The Sweetland district in Nevada County was organized in 1850 and allowed thirty square feet per claim. Two years later claims of eighty by one hundred and eighty feet were the rule. Then in 1853, at a large miner’s meeting, the district was divided into three parts. In one of these parts, North San Juan, a few miles northeast of Nevada City, one claim could be held by location and an unlimited number by purchase. This aggregation of claims made possible the extensive hydraulic operations for which the area become known and into which many thousands of dollars were invested in equipment to wash untold acres of earth into sluices and then on into the rivers. Notices of claims had to be renewed every thirty days except when the owners or their agents were obviously present. The investment of five hundred dollars secured the claim for two years. The instrument of transfer for the sale of a claim had to be placed on record within a week.
In Brown Valley, Yuba County, in 1853, the miners held a meeting to overturn their mining laws, much like the miners in Jamestown had done. They instituted semi-annual meetings where the claim owner or his proxy had to be represented or the claim would be forfeited. The right of newcomers to a share of the mining ground was recognized early on in Yuba County. One old miner relates how he and his partner had discovered a rich spot in a remote canyon off the Yuba River and were doing quite well when they were visited by a delegation of men from across the ridge. These men proposed that each one be given a strip of land that fronted ten feet along the river and went back three hundred feet. As this was the custom of the time, the old miner and his partner had to agree, and the only advantage they were allowed was the first choice of the claims.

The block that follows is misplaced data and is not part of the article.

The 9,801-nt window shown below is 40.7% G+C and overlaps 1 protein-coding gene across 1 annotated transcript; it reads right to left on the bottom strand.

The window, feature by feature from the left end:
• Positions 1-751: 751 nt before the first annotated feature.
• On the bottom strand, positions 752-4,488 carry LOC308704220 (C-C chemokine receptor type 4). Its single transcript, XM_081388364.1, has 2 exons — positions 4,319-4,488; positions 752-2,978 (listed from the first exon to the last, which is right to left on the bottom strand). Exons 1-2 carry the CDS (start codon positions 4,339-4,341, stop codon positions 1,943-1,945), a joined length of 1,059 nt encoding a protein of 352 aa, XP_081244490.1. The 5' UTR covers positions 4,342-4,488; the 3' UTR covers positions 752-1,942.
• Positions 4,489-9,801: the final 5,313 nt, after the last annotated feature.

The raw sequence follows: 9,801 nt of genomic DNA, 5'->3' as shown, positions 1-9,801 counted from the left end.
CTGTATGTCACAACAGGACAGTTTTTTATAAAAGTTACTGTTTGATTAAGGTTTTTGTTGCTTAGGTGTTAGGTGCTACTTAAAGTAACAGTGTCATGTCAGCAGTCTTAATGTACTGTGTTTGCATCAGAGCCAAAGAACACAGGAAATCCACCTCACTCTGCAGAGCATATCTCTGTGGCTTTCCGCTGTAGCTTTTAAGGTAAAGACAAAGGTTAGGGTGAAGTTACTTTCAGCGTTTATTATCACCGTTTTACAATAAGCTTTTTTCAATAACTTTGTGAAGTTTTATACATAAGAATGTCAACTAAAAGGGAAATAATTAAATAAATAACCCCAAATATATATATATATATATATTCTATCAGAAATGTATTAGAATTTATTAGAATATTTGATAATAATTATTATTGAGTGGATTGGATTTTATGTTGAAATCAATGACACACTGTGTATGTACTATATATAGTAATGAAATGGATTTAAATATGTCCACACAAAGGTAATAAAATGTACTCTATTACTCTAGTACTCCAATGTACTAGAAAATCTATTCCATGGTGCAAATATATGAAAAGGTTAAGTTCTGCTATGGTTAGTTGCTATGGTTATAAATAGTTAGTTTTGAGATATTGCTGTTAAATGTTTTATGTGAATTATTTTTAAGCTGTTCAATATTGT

After quartz mining began near Oroville in the winter of 1850-51 rules to cover the new mines were adopted and soon spread through the territory. In a meeting at Nevada City in 1852 laws were passed that applied to all claims and quartz mines in Nevada County. These rules allowed each claim to be one hundred feet along the ledge including ‘all dips, spurs, and angles.’ The discoverer of the claim was allowed two hundred feet. The claim had to be staked within three days, recorded within ten days and twenty days of labor or work to the value of one hundred dollars done in the first thirty days. A similar amount of work had to be done every year until a company could be formed and a mill to process the ore, and worth five thousand dollars, contracted for after which the county recorder was to give the mining company the deed to the property thereby guarantying possession.
The code Sierra County adopted in 1855 fixed the size of quartz claims at two hundred feet along the lode by five hundred feet, required one hundred dollars of work be done every year, and, as did Nevada County, allowed only non-citizens who had paid the foreign miner’s tax to hold claims. In 1857 Sacramento County adopted laws similar to those in Nevada County but allowed foreigners who had declared their intention to become citizens to hold claims.